What wind is to fire, freedom is to creativity. This could not be truer when the metal in the spotlight is titanium. It is light, yet strong, and colourful with an iridescent sheen – a revolutionary metal in high-jewellery creations. Titanium takes its name from the Titans of Greek mythology – symbolising the incarnation of natural strength – sons of the Earth goddess.
It is also known as the strongest among metals, and used in spaceships, and in hi-tech medicine.
So, why high jewellery?
“Although it is extremely tough for crafting, titanium can effectively reduce a jewel’s weight, being one of the lightest metals in the world – only one-fourth of the weight of gold,” says Hong Kong jewellery designer Cindy Chao.
Although it lacks the heft and intrinsic value of gold or platinum – the metals traditionally used to create high jewellery – titanium is favoured by some of the world’s most avant-garde designers in contemporary jewellery.
Influential high-jewellery artist Joel Arthur Rosenthal (JAR), for example, introduced this metal to the luxury world in 1987, when he created a mauve bangle decorated with tendrils of gem-set flowers in titanium. In 2002, this piece sold for a then-record price for a JAR jewel at Christie’s in New York.
The naturally grey metal, when anodised, changes colour, and with every electric charge continues to form an oxide layer, causing an optical phenomenon similar to the iridescent sheen seen on peacock feathers, butterfly wings and soap bubbles.
“You can obtain brilliantly metallic colours such as deep blues, cognac, browns, greens or pinks, so allowing the colour of the gems you are working with to flow uninterrupted,” says London-based jeweller Glenn Spiro of G jewellery. Gemstones play protagonist, he adds. “We don’t make the stones, we simply put them in the right places,” Spiro says.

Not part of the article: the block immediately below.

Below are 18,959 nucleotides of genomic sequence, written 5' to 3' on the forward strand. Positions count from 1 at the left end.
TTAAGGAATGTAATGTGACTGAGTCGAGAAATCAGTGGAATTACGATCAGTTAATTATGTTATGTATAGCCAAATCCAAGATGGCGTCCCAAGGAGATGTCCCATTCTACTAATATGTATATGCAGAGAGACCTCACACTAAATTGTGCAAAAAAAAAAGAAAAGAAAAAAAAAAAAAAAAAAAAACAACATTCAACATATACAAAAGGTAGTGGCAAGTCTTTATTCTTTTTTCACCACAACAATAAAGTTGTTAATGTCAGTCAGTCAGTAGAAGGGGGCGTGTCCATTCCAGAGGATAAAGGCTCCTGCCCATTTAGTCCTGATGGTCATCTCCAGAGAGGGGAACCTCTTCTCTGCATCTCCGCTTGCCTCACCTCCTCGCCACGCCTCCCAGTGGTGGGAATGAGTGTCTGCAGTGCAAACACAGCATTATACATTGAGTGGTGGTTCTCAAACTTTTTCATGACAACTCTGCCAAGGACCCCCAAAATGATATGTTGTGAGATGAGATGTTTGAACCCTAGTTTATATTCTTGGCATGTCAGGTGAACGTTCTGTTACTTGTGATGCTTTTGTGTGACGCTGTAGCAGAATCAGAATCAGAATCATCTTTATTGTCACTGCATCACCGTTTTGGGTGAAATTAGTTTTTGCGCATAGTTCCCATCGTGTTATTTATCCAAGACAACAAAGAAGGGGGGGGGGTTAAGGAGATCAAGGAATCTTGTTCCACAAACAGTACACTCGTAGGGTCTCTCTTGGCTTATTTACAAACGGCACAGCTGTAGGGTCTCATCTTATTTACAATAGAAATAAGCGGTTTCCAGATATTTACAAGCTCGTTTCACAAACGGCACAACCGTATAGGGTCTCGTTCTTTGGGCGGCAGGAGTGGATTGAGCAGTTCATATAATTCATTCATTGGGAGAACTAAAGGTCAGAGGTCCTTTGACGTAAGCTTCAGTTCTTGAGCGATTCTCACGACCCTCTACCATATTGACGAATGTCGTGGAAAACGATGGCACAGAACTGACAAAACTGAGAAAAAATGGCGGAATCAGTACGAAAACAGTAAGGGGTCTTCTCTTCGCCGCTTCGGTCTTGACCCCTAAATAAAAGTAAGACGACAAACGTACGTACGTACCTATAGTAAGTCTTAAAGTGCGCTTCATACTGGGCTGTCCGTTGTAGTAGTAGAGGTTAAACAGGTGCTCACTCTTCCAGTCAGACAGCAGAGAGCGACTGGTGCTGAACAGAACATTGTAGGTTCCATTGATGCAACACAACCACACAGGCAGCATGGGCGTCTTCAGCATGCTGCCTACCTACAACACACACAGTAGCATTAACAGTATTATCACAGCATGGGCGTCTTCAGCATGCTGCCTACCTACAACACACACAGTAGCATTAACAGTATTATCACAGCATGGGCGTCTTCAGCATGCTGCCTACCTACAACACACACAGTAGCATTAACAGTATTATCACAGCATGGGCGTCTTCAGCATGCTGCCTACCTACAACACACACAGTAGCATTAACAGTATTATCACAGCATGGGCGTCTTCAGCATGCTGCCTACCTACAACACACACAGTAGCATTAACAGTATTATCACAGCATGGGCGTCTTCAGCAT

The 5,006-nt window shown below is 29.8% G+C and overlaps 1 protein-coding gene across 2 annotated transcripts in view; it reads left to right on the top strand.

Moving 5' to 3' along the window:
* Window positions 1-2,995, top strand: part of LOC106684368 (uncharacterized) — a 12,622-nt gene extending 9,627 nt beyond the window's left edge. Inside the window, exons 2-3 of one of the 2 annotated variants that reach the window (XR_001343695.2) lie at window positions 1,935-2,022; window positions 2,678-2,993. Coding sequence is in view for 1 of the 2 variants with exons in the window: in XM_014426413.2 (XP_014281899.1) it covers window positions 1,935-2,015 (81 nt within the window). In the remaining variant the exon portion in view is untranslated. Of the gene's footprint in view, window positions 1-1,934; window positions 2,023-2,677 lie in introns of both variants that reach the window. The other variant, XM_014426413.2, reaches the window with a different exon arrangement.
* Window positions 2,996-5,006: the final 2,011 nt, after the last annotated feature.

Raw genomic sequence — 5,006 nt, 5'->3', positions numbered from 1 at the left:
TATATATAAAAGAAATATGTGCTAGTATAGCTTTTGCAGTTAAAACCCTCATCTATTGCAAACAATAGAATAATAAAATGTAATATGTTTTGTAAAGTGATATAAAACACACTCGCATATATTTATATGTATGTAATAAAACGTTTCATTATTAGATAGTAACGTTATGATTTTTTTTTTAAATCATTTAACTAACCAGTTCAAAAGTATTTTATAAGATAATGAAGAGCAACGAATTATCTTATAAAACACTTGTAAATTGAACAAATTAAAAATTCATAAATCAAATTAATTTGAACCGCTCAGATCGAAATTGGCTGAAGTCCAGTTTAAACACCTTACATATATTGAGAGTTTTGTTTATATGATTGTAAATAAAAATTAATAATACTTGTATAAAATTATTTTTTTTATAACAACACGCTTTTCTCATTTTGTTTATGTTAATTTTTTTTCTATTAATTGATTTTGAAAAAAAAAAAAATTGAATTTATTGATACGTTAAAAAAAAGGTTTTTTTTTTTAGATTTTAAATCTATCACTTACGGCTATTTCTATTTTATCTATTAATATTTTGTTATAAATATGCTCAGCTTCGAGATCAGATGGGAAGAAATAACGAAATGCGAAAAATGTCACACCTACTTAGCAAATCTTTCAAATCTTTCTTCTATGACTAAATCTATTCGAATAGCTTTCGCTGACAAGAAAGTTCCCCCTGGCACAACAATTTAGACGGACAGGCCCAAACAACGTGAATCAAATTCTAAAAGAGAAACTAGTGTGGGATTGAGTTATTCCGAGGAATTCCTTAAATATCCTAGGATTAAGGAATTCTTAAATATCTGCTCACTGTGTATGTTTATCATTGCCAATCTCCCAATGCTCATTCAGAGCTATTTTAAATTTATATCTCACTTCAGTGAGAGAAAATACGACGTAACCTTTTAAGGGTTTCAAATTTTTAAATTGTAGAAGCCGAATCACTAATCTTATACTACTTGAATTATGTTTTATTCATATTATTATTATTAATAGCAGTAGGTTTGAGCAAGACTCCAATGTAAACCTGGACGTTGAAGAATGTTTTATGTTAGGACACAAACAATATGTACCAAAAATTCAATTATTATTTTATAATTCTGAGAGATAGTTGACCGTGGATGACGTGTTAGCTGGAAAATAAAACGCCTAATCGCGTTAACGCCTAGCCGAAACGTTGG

G’s creations include a magnificent 90.38ct oval cabochon Colombian emerald ring “which has no claws at all – rather the stone is held in place by the tension and strength of titanium with diamonds”,
The maison’s “Fish bone” earrings are lightweight but large. With their exquisite combination of volume and lightness, the pieces take on a three-dimensional shape of delicate, wearable art.
You can obtain brilliantly metallic colours such as deep blues, Cognac, browns, greens or pinks, so allowing the colour of the gems you are working with to flow uninterrupted.
Hong Kong jewellery designer Wallace Chan likes to work with titanium, as he says “it is hard, light, strong, bio-friendly, and colourful”.
Titanium is a “very stubborn metal”, he adds. “It is not easy to tame. When you bend it, it bounces back.” Chan says it took him eight years of independent research to master the technology for using titanium.
“It's a very hard metal to work with, and requires the best craftsmen,” Spiro says. “It’s taken us over 15 years to get where we are today.”
Naturally, these painstakingly-made high jewellery pieces come at a price.
“The 2017 Black Label Masterpiece XIII ‘Winter Leaves Brooches’ took more than two years’ of engineering,” Chao says.
Her “Phoenix Feather Brooch” sold at Christie’s Hong Kong Magnificent Jewels auction, in May, for over US$1.21 million, significantly higher than the sales estimated price of between US$618,983 and
US$838,206. “The almost magical weight-volume contrast makes the 18cm long [piece weigh] only 36 grams, or 2 macaroons, the feather pin truly featherweight,” she explains.
Jewellers are increasingly incorporating titanium in their designs. Titanium shone bright this year in the stunning Red Carpet collection by Chopard, for example. Chopard’s artistic director and co-president Caroline Scheufele collaborated with Chinese fashion designer Guo Pei to create The Silk Road collection.
Among its unique pieces of high jewellery, a pair of Asia-inspired titanium earrings stand out, set with two carved jadeites, emeralds and sapphires. Chopard has also unveiled two new creations from Rihanna Loves Chopard, a capsule collaboration collection with the pop star.
The two multicoloured pieces are a cuff and a pair of earrings mimicking the curves of peacock feathers from the singer’s country, Barbados.
Each was created using multicoloured titanium and set with a myriad of colourful gemstones: topazes, tourmalines, tsavorites and emeralds. In its new Maiolica collection, Italian jeweller Chantecler set diamonds, blue sapphires, turquoise and cogolong on gold and titanium for a unique appearance.
“With titanium, impossibilities are made possible,” Chan says.